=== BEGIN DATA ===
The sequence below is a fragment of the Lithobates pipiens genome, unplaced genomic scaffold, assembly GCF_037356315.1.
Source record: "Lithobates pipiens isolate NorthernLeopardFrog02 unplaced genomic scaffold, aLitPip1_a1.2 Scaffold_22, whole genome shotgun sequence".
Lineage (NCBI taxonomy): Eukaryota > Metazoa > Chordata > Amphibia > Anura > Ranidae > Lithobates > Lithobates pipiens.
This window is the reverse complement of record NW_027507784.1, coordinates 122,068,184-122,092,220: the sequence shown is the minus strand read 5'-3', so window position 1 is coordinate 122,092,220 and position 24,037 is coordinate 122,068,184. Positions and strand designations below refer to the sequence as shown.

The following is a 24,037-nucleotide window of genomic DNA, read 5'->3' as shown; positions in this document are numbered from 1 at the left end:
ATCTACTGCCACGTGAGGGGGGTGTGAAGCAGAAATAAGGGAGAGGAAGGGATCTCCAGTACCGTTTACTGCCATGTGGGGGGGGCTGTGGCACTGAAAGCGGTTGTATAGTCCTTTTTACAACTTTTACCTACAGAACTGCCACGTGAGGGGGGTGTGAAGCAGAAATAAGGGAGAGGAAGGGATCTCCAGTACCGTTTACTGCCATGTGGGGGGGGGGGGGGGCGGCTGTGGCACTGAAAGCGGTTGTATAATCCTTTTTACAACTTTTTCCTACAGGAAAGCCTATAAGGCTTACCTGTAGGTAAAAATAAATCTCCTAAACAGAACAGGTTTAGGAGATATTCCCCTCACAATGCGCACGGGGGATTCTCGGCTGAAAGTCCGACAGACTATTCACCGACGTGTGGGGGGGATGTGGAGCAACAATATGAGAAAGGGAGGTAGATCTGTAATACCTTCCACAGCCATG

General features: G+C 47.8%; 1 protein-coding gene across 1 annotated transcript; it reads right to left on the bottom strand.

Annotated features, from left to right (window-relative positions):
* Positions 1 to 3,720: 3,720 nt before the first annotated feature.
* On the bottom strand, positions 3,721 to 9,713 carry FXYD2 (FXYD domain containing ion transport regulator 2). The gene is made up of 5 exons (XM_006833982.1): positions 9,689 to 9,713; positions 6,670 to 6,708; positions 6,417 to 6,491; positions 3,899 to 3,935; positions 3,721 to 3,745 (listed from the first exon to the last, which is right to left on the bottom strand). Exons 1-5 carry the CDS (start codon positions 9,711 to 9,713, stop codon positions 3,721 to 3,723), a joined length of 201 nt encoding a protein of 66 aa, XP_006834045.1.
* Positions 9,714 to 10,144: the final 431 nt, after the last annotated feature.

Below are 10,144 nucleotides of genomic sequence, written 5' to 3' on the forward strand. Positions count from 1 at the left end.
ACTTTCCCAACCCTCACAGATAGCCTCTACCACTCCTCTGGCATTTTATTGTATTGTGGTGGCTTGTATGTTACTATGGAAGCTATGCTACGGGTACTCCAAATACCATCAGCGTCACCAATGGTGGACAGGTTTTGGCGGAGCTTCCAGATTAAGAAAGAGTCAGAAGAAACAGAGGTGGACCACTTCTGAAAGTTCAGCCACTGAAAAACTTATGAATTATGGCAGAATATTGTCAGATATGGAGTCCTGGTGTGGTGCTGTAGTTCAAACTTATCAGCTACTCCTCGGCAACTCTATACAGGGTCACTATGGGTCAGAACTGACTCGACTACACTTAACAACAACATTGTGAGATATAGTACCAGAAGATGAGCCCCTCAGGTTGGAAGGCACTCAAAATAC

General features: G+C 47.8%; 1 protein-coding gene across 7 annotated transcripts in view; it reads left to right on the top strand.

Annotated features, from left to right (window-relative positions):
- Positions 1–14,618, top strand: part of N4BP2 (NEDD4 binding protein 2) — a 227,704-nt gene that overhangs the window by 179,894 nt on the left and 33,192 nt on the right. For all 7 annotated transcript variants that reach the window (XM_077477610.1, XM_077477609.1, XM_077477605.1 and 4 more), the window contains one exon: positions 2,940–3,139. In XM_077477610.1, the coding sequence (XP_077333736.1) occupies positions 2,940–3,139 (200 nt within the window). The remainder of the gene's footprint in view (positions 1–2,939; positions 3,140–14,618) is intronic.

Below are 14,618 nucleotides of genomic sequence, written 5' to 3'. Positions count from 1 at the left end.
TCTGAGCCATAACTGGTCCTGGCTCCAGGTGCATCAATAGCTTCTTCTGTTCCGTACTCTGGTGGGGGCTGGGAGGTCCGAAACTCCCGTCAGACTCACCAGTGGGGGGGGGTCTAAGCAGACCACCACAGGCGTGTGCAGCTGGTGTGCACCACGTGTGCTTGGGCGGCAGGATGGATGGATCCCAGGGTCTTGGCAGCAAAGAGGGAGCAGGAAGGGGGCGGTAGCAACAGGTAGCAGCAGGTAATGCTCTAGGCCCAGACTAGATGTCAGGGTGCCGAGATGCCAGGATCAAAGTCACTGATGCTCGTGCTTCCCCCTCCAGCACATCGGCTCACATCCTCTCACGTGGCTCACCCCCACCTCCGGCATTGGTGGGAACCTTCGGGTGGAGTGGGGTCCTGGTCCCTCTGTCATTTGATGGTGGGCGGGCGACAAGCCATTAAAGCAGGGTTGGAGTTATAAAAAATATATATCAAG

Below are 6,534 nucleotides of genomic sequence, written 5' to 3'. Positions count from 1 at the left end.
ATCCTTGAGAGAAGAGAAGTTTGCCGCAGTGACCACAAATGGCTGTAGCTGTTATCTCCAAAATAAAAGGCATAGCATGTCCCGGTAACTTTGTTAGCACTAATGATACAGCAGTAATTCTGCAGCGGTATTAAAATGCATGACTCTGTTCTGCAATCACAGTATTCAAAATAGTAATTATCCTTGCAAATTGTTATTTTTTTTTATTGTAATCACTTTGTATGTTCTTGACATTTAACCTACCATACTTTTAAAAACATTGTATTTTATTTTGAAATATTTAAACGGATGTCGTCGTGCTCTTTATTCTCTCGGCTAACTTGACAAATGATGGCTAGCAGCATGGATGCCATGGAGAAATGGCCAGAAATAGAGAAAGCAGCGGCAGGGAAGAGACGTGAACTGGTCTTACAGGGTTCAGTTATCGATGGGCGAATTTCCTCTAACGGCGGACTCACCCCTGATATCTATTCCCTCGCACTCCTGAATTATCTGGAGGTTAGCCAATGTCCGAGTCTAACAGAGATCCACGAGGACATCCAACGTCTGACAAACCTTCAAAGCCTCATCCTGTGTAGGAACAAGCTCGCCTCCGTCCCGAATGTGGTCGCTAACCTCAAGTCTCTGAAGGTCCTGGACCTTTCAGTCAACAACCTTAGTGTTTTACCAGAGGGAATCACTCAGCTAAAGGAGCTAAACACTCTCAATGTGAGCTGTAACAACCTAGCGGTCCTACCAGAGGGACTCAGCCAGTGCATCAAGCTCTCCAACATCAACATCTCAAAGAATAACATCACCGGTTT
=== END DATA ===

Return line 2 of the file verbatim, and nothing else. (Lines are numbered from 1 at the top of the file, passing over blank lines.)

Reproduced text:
Source record: "Lithobates pipiens isolate NorthernLeopardFrog02 unplaced genomic scaffold, aLitPip1_a1.2 Scaffold_22, whole genome shotgun sequence".